Although Canadian game developers have grown in number and attracted quite a following in the last few years due to well developed and intelligent games, few of those same big-budget companies (Alberta's BioWare, Ubisoft Montreal, divisions of EA Sports, Microids, etc) have ever put out a "truly" Canadian content title. And what better way to start then to focus on Canadian achievements around the world? War games typically illustrate an American or European role in battle. Operation Victory is different; it gives a Canadian Perspective to World War II, detailing the Canadian contribution to the missions, battles, and victories. Fortunately, it doesn't do a bad job in doing it either.
Operation Victory is a turn-based strategy title set around the events of World War II, notably the Canadian contribution to the war. Developed by a small Canadian studio known as Breakthrough New Media, in partnership with Sarbakan and funded by the Government of Canada, Operation Victory offers both an entertaining and educational experience simultaneously.
The typical turn-based strategy model is simple and similar to that of a board game. In this respect, Operation Victory isn't much more difficult. You start each mission with a squad of four soldiers, each with different strengths and items. Soldiers have action points (AP's), which can be used towards different actions, movements and item use. Soldiers can perform a variety of maneuvers, whether it's lying prone in a crater or crawling up the beach at Dieppe.
You'll have to manage and position your soldiers well, not only to avoid sniper fire but also to harness the individual skills of each team member. Some members carry medkits, while others have access to grenades, explosive charges or simply wire cutters. You'll need to use every soldier during battle and proper positioning and timing will determine the success or failure of a mission. In addition to movement, action points are used for weaponry, tossing grenades or setting explosive charges. You can provide cover fire for your troops by setting your soldiers to Overwatch and finishing their turn with action points remaining, or simply lay prone in a crater to avoid enemy fire.
Surprisingly, one of the features commonly found in turn-based strategy games is the 'fog of war' concept, a feature that that is not implemented here. Although the lack of this fog takes away from the realism behind the title, Operation Victory is difficult enough without it, so it's probably best left behind. Failing a mission is incredibly easy, sometimes even frustratingly so; if you happen to position any one of your soldiers in the line of fire or in the wrong place at the wrong time and they get killed by gunfire or mortar shells, the mission is over. Whether you're five or fifty turns in, one death and the mission ends. This really makes for extremely difficult missions, and can be very frustrating when you are deep into the final objectives of a mission and lose a single soldier and have to restart from scratch.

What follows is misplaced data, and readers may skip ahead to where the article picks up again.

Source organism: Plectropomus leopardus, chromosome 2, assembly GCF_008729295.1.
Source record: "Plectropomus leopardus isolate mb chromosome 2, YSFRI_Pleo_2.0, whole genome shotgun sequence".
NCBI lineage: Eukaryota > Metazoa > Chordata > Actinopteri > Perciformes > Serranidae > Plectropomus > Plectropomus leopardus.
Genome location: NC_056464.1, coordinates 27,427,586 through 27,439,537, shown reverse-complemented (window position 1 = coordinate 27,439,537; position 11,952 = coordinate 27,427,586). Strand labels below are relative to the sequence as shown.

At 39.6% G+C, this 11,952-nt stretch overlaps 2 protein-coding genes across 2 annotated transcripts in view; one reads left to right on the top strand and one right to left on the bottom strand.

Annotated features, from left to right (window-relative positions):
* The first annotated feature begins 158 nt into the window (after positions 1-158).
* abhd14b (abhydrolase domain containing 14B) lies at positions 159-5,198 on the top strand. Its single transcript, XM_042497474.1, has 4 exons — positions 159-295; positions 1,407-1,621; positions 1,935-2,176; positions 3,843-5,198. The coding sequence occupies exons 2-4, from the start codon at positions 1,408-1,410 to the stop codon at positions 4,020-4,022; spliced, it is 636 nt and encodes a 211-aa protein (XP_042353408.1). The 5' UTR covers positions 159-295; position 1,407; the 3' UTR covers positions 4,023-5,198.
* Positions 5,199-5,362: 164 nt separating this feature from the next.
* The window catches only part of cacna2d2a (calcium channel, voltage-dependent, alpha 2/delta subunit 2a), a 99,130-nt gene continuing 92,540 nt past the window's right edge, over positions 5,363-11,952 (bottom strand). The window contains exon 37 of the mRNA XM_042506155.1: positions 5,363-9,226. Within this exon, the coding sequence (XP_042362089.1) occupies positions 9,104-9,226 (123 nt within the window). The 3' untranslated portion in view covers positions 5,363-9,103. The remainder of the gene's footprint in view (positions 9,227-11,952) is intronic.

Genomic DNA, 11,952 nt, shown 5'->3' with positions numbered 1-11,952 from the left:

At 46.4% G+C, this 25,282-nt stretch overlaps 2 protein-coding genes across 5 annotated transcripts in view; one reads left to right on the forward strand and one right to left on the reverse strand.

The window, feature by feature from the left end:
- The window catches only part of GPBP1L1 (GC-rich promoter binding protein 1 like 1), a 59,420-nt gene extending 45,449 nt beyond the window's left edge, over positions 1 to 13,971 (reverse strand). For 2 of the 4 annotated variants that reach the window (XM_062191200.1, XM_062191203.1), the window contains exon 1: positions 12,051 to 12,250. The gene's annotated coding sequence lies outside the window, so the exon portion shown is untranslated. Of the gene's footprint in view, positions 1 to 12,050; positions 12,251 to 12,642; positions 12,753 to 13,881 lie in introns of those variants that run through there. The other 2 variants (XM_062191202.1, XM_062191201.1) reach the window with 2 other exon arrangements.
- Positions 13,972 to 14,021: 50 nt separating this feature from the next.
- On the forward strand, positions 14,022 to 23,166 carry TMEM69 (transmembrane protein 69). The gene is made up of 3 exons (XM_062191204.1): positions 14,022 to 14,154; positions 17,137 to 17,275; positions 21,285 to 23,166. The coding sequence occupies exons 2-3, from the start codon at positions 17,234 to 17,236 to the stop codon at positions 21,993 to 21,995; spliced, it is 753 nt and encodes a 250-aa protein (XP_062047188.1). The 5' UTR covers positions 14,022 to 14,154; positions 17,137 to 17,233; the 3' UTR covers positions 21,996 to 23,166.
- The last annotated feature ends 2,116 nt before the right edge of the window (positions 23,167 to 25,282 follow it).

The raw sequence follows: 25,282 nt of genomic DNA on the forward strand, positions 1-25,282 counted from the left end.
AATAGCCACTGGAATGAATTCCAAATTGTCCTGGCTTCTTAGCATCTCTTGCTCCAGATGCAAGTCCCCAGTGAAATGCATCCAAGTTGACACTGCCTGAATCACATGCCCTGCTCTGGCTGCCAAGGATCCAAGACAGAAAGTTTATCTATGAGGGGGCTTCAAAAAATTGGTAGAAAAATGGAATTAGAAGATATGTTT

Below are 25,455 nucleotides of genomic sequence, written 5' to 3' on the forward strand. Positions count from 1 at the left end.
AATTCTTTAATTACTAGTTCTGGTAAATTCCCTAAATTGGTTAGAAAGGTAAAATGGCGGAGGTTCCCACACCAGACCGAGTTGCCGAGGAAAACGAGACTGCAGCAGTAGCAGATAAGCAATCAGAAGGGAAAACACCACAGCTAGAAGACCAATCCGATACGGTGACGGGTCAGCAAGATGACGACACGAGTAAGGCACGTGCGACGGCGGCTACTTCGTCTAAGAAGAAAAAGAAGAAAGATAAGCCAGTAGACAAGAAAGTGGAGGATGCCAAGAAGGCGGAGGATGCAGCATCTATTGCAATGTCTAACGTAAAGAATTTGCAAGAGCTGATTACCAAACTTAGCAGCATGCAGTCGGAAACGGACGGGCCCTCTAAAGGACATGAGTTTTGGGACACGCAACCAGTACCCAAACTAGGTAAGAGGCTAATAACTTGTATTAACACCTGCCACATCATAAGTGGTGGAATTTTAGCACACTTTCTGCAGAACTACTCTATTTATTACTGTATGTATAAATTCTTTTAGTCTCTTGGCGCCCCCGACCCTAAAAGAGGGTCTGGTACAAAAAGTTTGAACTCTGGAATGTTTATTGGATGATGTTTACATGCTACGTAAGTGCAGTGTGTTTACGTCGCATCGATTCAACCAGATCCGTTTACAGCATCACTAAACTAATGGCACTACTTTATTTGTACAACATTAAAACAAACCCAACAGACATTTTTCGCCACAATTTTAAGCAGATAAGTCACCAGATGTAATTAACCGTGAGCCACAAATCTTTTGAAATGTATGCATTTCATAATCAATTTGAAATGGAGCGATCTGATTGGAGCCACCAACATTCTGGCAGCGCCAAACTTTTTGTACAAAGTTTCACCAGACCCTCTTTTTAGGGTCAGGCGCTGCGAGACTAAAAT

Graphically, Operation Victory is a mixed bag. Although the graphics are designed for a lower-resolution and only run at 640x480, the two-dimensional view-down perspective works well in this situation. Character models are basic, but more than suitable. Explosions, as well as mortar and gunfire are a nice touch as well. The low-resolution textures and environmental models actually give the title a more nostalgic feeling, putting you in the 1940's era warn-torn countries. In turn-based strategy, graphics certainly aren't the main focus and as such they really don't hinder Operation Victory at all. If anything they add to the value of the game.
One of the elements that makes Operation Victory such a playable title is the ease of use. The interface is very simplistic; unnecessary options have been condensed or removed altogether and a good background is given on each mission before you proceed into battle. The in-game interface is a simple point-and-click system and even without any experience with the genre, the first few missions act as a tutorial system with helpful pointers and guides which should bring anyone up to speed.
One of the strongest areas of focus for the development team seems to have been the soundtrack. The 1940's themed battle music is a nice touch and the voice acting is appropriate. While you'll never be blown away, it does compliment the game as a whole quite nicely. Explosions and gunfire are realistically captured and even for a turn-based strategy title the "in the heat of battle" feel is well-presented by the audio.
Operation Victory offers more than just another turn-based war game. Its focus on the Canadian contribution to the war brings out the patriotism in every one who calls Canada home, something that truly isn't recognized enough. The developers have tried to capture the true Canadian spirit in Operation Victory and have succeeded in doing so. Available as a downloadable-only title from the History Channel website, Operation Victory is recommended for any fan of the genre.